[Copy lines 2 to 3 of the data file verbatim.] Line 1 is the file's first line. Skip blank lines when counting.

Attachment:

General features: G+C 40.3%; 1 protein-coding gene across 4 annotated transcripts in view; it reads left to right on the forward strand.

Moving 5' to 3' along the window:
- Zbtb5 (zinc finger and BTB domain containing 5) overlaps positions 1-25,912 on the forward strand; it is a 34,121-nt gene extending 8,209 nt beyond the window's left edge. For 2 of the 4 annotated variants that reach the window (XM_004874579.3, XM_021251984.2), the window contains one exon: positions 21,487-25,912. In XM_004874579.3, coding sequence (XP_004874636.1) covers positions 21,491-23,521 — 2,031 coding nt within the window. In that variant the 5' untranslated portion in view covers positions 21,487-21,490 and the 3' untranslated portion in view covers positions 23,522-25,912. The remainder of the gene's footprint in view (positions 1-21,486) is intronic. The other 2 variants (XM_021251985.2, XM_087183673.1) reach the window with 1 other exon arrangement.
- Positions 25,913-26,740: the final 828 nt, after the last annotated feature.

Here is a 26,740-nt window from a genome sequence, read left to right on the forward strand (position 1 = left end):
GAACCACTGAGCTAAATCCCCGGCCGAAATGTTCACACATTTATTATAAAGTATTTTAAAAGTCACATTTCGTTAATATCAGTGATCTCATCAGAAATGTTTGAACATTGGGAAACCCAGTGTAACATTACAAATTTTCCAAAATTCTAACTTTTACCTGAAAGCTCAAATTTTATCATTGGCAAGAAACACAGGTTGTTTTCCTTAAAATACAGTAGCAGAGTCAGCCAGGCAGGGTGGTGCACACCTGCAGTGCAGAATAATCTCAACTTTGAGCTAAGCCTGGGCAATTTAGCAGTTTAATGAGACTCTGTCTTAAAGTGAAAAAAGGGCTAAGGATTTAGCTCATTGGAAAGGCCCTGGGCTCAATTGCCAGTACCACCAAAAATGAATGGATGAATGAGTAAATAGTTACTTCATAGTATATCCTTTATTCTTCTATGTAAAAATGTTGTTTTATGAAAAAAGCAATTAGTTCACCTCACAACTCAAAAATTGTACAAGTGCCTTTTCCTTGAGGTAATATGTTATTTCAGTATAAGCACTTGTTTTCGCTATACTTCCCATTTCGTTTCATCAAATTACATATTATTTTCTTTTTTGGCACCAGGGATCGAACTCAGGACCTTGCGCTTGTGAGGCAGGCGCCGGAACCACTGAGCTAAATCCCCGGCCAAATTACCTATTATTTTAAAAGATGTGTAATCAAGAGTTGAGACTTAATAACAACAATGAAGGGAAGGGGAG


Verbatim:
Moving 5' to 3' along the window:
- Zbtb5 (zinc finger and BTB domain containing 5) overlaps positions 1-25,912 on the forward strand; it is a 34,121-nt gene extending 8,209 nt beyond the window's left edge. For 2 of the 4 annotated variants that reach the window (XM_004874579.3, XM_021251984.2), the window contains one exon: positions 21,487-25,912. In XM_004874579.3, coding sequence (XP_004874636.1) covers positions 21,491-23,521 — 2,031 coding nt within the window. In that variant the 5' untranslated portion in view covers positions 21,487-21,490 and the 3' untranslated portion in view covers positions 23,522-25,912. The remainder of the gene's footprint in view (positions 1-21,486) is intronic. The other 2 variants (XM_021251985.2, XM_087183673.1) reach the window with 1 other exon arrangement.